The role of ESG rating agencies and ESG data providers
The ESG rating industry has grown considerably over the past ten years and has already seen a phase of consolidation as well as a new wave of competitors entering the market – often ESG data providers extending their services to also include ratings.
According to the Global Initiative for Sustainability Rankings (GISR), there are well over 100 organisations that produce sustainability research and ratings on companies. The leading ESG data companies include Bloomberg, MSCI, RepRisk, Sustainalytics and Thomson Reuters, while Vigeo Eiris, MSCI, ISS ESG, Inrate and Sustainalytics count to the top 10 ESG rating agencies.
In a bid to secure a footing in the lucrative ESG ratings markets, credit rating companies S&P Global bought RobecoSAM’s ESG ratings business, while its biggest rival, Moody’s, acquired a majority stake of Vigeo Eiris last year.
How do ESG ratings work? Based on a composite score of individual ESG indicators, ranging from 70 to 1,000 different indicators with each weighting differently, they provide an overall rating of a company’s ESG performance.
In addition to single ESG ratings, many agencies also produce ESG-themed indices, such as for example the Dow Jones Sustainability Index (DJSI) or the FTSE4Good Index, which include companies that meet certain ESG thresholds.
Contrary to credit ratings, which issuers request and where credit relevant information is collated through a number of interviews and discussions with the company before a rating is published, ESG ratings are in most cases unsolicited. ESG rating agencies typically make their evaluations based on publicly available information, on corporate sustainability reports and on information from corporate websites. Some agencies will also send questionnaires to firms and offer companies to review and comment on profiles before finalising them.
However, ESG ratings from different providers have shown to diverge significantly. This isn’t necessarily surprising, considering that ESG rating agencies adopt different definitions of ESG performance and different approaches to measure it. The issue is, that the divergence is significant: an MIT study found that in a dataset of five ESG rating agencies, correlations between scores on 823 companies were on average a fairly low 0.61. For comparison: credit ratings from Moody’s and S&P Global Ratings are correlated at 0.99.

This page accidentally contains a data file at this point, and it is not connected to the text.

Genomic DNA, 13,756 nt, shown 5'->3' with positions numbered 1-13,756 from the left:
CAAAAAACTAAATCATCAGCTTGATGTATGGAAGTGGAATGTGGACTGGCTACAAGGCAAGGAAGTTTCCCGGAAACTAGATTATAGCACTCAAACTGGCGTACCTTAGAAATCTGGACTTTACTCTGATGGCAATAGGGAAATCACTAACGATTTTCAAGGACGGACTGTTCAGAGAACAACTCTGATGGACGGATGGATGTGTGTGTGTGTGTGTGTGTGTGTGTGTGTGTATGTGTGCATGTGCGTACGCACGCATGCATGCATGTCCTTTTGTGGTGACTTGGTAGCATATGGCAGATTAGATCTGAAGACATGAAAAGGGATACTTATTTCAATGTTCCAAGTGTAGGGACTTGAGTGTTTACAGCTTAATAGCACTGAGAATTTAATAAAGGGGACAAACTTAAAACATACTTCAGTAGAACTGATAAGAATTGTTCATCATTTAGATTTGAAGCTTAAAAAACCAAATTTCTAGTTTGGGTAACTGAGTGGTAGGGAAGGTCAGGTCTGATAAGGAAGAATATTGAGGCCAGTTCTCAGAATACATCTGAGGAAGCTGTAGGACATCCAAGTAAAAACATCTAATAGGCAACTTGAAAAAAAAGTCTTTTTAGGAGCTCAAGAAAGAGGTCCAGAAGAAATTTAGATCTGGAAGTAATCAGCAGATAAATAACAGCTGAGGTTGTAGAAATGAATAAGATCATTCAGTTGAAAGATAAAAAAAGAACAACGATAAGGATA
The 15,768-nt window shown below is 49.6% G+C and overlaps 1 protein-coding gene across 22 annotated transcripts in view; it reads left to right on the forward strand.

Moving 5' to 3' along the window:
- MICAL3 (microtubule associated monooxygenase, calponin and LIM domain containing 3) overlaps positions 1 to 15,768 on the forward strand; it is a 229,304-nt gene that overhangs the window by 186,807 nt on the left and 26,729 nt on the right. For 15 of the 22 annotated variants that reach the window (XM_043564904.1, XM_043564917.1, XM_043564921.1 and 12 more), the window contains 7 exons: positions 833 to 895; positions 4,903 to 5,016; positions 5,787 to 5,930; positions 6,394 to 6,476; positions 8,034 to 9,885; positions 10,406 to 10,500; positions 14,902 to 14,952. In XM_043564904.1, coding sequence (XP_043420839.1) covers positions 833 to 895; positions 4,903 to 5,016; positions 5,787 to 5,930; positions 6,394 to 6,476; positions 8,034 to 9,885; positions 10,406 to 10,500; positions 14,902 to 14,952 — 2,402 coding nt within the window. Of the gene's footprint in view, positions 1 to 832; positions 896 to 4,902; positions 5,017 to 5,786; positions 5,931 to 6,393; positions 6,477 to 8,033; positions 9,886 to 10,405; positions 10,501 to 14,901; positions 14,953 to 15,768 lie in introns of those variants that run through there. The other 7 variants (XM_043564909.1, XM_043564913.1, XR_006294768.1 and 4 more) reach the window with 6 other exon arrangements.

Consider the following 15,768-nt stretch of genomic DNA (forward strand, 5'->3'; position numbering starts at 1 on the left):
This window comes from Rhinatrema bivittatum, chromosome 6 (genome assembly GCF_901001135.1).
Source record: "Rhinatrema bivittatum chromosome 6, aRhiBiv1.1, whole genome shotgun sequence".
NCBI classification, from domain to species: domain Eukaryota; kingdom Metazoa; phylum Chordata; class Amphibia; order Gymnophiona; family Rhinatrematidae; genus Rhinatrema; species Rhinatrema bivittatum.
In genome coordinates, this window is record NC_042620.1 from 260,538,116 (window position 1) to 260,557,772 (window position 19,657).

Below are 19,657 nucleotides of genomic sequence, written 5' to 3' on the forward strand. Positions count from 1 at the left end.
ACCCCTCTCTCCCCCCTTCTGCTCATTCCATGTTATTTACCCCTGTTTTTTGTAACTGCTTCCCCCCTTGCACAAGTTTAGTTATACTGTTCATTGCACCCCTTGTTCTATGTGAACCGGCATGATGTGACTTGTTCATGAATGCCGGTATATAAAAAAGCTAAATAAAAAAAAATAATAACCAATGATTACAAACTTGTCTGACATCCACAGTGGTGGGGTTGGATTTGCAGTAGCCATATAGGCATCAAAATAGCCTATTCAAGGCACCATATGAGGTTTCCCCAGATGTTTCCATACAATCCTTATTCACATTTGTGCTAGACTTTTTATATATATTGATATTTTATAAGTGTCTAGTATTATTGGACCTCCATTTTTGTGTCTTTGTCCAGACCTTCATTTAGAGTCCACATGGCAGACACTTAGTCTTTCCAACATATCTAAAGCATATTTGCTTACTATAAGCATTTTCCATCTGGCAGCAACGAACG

Hence, ESG ratings have received very mixed reviews. Critics point out that discrepancies in measuring ESG performance make it very difficult for investors to correctly identify ESG leaders and laggards. Likewise, different rating approaches cause confusion amongst companies, which are receiving mixed signals about what good ESG performance looks like. Finally, there’s also concern that there’ll be companies that know how to tell their ESG story, without evidence of the fundamentals, and equally there will be firms that haven’t yet succeeded in showcasing their ESG credentials in an impactful manner.
To find a reliable measure of ESG performance in an unregulated market, efforts are being made to bring more transparency and standardization to the ESG ratings industry. In July 2019, the European Securities and Markets Authority (ESMA) published technical advice on sustainability considerations in the credit rating market and guidelines on the disclosure requirements applicable to credit ratings around whether ESG factors were a key driver of the credit rating action – as this will allow the users of ratings to better assess where ESG factors are affecting credit rating actions.
At the same time ESMA chair, Steven Maijoor, called for regulating the ESG ratings market, pointing out that “the lack of clarity on the methodologies underpinning those scoring mechanisms and their diversity does not contribute to enabling investors to effectively compare investments which are marketed as sustainable.”
ESMA has now established the Coordination Network on Sustainability (CNS), which will be responsible for the development of policy in the area of sustainable investing, with a strategic view on issues related to integrating sustainability considerations into financial regulation.
Corporate clients who would like to discuss this topic further should contact Dr Arthur Krebbers, Head of Sustainable Finance, Corporates or, Varun Sarda, Head of ESG Advisory.